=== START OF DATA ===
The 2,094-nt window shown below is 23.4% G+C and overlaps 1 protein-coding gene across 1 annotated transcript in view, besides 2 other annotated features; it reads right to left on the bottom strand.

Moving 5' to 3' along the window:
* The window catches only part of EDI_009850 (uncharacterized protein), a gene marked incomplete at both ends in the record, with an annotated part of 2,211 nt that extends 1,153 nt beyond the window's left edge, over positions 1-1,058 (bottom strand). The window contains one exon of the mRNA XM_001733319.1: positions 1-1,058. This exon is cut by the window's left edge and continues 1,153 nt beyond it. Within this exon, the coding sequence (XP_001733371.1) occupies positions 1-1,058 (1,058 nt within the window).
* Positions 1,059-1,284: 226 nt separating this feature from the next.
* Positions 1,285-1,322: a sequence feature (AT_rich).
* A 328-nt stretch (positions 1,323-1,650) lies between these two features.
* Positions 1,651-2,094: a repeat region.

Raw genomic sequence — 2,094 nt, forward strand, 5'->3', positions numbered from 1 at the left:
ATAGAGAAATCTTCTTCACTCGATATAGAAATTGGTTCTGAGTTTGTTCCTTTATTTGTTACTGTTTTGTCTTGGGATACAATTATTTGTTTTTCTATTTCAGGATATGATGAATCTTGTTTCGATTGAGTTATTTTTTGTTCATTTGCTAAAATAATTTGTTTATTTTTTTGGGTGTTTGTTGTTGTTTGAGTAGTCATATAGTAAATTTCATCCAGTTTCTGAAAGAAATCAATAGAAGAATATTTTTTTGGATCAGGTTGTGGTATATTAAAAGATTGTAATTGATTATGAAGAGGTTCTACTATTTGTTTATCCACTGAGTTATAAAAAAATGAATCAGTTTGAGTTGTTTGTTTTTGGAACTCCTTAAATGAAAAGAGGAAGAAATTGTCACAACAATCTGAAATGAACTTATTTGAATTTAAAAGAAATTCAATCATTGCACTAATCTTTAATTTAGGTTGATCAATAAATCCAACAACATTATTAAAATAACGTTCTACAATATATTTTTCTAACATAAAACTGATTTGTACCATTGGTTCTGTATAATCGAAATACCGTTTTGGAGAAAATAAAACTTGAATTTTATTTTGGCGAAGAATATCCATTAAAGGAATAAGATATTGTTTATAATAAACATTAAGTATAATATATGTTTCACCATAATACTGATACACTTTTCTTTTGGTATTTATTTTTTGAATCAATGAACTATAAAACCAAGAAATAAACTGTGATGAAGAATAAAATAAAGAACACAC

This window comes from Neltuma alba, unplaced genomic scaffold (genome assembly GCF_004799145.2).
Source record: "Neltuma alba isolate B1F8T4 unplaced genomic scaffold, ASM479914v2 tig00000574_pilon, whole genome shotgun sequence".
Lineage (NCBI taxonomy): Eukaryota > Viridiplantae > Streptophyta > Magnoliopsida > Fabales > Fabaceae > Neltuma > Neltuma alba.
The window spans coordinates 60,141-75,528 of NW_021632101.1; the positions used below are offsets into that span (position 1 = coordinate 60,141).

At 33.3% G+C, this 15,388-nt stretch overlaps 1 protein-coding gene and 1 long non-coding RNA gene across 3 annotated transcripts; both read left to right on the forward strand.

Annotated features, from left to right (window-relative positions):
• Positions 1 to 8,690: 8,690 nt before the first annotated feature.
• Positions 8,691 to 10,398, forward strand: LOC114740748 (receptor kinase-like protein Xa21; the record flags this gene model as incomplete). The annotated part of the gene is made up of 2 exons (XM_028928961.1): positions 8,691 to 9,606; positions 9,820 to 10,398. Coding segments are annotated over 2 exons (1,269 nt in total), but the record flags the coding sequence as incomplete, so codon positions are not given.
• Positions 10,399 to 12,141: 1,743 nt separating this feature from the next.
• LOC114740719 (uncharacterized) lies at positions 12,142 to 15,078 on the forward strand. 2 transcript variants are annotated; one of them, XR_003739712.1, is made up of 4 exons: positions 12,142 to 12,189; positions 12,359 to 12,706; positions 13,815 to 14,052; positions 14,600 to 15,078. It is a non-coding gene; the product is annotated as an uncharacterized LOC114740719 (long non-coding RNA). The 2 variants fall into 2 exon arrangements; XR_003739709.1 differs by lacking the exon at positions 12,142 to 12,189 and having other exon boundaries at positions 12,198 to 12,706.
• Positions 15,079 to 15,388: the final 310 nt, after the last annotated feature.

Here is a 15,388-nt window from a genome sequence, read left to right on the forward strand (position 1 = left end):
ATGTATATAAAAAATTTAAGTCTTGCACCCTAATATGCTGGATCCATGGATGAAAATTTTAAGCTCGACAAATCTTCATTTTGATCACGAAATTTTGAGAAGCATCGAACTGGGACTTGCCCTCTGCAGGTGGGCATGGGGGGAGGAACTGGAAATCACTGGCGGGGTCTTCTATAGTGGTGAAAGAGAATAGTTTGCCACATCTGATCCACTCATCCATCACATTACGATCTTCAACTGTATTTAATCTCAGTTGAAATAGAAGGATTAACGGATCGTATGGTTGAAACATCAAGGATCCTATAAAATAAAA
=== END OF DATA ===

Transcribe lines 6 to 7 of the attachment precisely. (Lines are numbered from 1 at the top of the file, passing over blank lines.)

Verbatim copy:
* A 328-nt stretch (positions 1,323-1,650) lies between these two features.
* Positions 1,651-2,094: a repeat region.